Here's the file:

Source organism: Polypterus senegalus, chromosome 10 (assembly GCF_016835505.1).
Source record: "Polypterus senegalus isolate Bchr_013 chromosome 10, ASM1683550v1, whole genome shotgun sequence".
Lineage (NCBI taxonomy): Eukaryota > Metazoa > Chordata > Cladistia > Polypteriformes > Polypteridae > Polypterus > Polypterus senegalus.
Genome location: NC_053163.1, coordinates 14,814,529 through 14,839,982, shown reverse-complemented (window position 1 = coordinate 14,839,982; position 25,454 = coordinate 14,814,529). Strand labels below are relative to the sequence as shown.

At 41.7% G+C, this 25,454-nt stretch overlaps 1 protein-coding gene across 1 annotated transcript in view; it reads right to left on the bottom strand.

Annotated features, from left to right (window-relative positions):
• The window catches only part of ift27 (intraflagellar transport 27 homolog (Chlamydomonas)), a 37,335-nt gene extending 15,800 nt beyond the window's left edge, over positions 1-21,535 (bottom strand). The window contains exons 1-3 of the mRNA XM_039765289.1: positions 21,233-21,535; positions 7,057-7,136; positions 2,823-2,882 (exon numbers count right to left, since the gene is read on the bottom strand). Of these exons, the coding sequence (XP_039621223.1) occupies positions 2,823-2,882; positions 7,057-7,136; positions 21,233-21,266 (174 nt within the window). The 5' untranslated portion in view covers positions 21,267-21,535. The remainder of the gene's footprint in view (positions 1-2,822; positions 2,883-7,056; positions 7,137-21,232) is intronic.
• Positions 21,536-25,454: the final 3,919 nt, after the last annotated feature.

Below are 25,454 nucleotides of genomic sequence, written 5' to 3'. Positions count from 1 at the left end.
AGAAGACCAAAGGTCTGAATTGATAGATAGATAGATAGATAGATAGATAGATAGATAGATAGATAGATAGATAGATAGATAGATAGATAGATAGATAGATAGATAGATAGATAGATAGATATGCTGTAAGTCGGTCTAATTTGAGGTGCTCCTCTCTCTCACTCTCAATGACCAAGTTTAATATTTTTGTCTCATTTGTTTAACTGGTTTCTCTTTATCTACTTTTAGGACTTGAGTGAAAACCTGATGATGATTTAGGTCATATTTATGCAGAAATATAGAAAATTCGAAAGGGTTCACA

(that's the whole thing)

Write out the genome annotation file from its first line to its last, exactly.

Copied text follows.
Source organism: Polypterus senegalus, chromosome 10 (assembly GCF_016835505.1).
Source record: "Polypterus senegalus isolate Bchr_013 chromosome 10, ASM1683550v1, whole genome shotgun sequence".
Lineage (NCBI taxonomy): Eukaryota > Metazoa > Chordata > Cladistia > Polypteriformes > Polypteridae > Polypterus > Polypterus senegalus.
Genome location: NC_053163.1, coordinates 14,814,529 through 14,839,982, shown reverse-complemented (window position 1 = coordinate 14,839,982; position 25,454 = coordinate 14,814,529). Strand labels below are relative to the sequence as shown.

At 41.7% G+C, this 25,454-nt stretch overlaps 1 protein-coding gene across 1 annotated transcript in view; it reads right to left on the bottom strand.

Annotated features, from left to right (window-relative positions):
• The window catches only part of ift27 (intraflagellar transport 27 homolog (Chlamydomonas)), a 37,335-nt gene extending 15,800 nt beyond the window's left edge, over positions 1-21,535 (bottom strand). The window contains exons 1-3 of the mRNA XM_039765289.1: positions 21,233-21,535; positions 7,057-7,136; positions 2,823-2,882 (exon numbers count right to left, since the gene is read on the bottom strand). Of these exons, the coding sequence (XP_039621223.1) occupies positions 2,823-2,882; positions 7,057-7,136; positions 21,233-21,266 (174 nt within the window). The 5' untranslated portion in view covers positions 21,267-21,535. The remainder of the gene's footprint in view (positions 1-2,822; positions 2,883-7,056; positions 7,137-21,232) is intronic.
• Positions 21,536-25,454: the final 3,919 nt, after the last annotated feature.

Below are 25,454 nucleotides of genomic sequence, written 5' to 3'. Positions count from 1 at the left end.
AGAAGACCAAAGGTCTGAATTGATAGATAGATAGATAGATAGATAGATAGATAGATAGATAGATAGATAGATAGATAGATAGATAGATAGATAGATAGATAGATAGATAGATAGATAGATATGCTGTAAGTCGGTCTAATTTGAGGTGCTCCTCTCTCTCACTCTCAATGACCAAGTTTAATATTTTTGTCTCATTTGTTTAACTGGTTTCTCTTTATCTACTTTTAGGACTTGAGTGAAAACCTGATGATGATTTAGGTCATATTTATGCAGAAATATAGAAAATTCGAAAGGGTTCACA